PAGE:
For generations the koala bear has been a cuddly mascot from down under, bringing in approximately $1 billion in tourism to the Australian economy a year, but the species is being plagued by a heinous disease: Chlamydia. Yes, that’s right, Chlamydia. Studies show that between 50 to 80% of koala bears are infected with the bacterial infection which causes conjunctivitis, incontinence, prostatitis, infertility, and kidney damage.
According to recent reports, the sexually transmitted disease has caused serious population damage over the last decade. In 2003, studies showed that the koala population was at approximately 100,000, but the 2009 survey reported a drop to as few as 43,000 koalas in the wild. Experts fear that if these numbers continue to fall at the current rate, the koala will reach extinction within a mere 30 years.
And, with the disease spreading faster than ever, there is little conservationists can do to treat the infected population due to the absence of a vaccine. Unfortunately, however, a small percent of koalas is being treated with long-term antibiotics and anti-inflammatories in order to provide temporary relief to the suffering animals. But as the disease continues to run rampant, there seems to be little hope for the koala bear’s survival, which raises the question: why now?
Some experts believe for the combination of climate change and human development of koala bear natural habitat have increased the disease’s ability to spread among individuals. Climate change has caused heat waves and drought to sweep across much of the eucalyptus forests where koalas live and has resulted in the overall weakening of many koala populations unable to cope with such temperatures. In recent years, the species has also lost inordinate amounts of their habitat to human development which pushes them into a smaller and smaller region. This encroachment forces koalas into closer quarters, which, along with their already weakened state caused by climate change, results in the extremely rapid spread of Chlamydia among individuals.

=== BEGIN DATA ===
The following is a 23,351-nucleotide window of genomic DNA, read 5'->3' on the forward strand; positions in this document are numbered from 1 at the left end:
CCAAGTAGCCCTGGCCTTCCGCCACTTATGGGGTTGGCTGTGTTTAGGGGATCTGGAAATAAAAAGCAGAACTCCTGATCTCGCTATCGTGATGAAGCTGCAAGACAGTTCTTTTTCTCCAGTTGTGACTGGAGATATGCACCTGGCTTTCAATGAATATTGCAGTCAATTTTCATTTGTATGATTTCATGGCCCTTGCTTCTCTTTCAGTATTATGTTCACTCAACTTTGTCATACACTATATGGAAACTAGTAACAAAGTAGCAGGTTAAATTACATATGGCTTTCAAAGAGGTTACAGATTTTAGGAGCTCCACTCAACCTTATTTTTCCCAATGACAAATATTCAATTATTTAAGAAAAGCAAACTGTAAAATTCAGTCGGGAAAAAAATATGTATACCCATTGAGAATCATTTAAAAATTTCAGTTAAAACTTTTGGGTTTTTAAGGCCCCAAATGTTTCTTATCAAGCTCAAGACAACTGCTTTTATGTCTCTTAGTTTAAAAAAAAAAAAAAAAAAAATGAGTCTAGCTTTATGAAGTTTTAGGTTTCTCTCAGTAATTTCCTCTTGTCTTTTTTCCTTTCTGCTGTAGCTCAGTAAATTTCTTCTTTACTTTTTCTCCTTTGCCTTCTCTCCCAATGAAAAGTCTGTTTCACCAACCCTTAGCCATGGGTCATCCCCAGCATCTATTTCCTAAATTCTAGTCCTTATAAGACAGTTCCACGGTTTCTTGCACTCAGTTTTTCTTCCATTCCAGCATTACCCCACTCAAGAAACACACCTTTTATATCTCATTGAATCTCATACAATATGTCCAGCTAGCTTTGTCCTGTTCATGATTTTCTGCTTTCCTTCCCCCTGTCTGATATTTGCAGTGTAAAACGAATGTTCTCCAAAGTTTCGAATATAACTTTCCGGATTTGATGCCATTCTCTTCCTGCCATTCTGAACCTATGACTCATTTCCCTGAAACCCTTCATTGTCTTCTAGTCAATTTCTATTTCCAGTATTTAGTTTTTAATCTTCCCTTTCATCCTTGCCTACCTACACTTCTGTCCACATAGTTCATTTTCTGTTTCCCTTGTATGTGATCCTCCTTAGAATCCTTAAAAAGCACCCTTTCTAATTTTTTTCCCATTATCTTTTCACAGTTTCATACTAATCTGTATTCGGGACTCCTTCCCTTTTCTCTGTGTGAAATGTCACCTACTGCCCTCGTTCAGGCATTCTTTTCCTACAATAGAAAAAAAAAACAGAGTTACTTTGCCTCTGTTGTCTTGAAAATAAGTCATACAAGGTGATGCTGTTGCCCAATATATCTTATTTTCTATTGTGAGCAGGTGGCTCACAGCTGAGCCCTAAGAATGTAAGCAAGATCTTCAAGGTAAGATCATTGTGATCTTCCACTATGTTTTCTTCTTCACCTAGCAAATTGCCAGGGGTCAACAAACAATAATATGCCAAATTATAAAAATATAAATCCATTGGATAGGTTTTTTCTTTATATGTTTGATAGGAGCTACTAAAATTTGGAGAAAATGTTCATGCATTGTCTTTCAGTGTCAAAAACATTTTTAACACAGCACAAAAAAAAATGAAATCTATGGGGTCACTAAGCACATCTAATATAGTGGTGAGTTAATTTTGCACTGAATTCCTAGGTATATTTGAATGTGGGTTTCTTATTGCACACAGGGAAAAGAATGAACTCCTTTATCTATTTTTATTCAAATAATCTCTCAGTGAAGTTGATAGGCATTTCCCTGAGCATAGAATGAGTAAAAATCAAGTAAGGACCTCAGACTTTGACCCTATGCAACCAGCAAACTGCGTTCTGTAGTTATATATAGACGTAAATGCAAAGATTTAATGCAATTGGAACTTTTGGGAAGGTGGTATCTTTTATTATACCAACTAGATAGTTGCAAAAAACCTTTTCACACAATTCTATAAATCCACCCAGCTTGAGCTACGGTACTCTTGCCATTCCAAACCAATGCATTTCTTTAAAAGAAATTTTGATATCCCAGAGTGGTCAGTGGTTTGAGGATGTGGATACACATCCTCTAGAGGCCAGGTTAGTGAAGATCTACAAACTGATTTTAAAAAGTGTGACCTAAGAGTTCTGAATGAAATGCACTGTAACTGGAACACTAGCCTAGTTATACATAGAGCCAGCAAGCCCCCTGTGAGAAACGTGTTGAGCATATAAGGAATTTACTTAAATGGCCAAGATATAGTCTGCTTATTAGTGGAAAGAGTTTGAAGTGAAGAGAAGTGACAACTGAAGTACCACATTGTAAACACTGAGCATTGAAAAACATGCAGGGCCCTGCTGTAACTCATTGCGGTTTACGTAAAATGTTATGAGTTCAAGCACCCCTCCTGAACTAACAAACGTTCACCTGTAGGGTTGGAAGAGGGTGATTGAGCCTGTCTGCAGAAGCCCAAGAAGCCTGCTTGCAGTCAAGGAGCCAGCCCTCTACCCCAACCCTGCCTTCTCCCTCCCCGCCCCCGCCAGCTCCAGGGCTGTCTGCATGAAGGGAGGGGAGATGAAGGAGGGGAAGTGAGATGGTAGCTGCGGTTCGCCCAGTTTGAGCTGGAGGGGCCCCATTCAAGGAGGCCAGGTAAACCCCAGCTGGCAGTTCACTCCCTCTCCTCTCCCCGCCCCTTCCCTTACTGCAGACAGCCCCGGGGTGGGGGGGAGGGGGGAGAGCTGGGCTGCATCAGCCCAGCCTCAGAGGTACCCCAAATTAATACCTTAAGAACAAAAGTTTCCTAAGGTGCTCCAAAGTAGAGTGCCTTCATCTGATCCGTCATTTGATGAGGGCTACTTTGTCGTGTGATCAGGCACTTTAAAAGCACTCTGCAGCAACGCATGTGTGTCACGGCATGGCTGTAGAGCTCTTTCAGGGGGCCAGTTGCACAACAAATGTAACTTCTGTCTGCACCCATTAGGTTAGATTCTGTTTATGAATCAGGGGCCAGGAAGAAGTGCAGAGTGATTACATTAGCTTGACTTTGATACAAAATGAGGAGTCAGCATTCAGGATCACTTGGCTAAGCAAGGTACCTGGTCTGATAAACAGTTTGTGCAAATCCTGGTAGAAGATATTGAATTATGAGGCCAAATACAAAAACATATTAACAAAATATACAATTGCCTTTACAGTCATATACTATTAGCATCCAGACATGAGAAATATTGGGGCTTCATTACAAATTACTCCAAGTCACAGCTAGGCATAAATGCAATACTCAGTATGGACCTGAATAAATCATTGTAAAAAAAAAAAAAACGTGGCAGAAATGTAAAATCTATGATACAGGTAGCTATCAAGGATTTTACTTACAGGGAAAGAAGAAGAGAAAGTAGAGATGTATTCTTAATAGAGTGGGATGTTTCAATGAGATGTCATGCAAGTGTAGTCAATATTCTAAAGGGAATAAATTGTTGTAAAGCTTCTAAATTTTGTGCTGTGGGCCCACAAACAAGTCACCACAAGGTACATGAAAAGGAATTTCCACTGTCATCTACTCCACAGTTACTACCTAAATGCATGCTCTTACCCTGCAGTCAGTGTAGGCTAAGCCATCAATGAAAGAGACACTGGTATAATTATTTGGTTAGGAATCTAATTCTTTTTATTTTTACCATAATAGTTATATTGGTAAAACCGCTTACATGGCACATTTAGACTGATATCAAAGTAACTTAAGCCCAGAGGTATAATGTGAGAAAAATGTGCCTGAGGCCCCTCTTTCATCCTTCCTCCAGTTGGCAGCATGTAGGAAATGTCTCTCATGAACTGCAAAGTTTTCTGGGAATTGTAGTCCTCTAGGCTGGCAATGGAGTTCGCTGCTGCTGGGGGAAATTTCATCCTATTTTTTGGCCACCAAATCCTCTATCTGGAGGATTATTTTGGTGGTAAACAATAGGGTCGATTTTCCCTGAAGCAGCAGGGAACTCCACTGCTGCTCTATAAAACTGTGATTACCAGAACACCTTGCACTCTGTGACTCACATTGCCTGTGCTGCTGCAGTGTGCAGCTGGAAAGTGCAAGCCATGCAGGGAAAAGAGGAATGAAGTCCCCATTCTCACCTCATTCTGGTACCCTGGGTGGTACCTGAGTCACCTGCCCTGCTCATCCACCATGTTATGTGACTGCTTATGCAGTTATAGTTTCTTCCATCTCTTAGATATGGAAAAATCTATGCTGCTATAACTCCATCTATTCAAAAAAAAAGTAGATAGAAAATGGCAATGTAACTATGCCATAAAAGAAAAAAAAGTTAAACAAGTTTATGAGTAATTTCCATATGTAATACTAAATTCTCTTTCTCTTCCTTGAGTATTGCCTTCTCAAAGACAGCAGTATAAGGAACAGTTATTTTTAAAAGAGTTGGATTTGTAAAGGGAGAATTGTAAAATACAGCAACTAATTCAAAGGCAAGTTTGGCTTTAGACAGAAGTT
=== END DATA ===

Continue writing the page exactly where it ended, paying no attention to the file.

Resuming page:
But if the extinction is so pressing and the situation is so bad, why hasn’t the Australian government stepped in? Well until recently Australia officials have been avoiding taking action, but just this summer the Australian senate has finally agreed to address the problem and evaluate whether or not the koala bear should be an endangered animal under the protection of national law. Unfortunately, the process is taking longer than anticipated. A decision was supposed to be in by August, but here we are in mid-October and the koala bears are still unprotected by the government. How many more koala’s will have to die before the Australian senate takes action? And if they do take action, will it be too late to save the iconic marsupial from down under?
For more information on the current situation go to: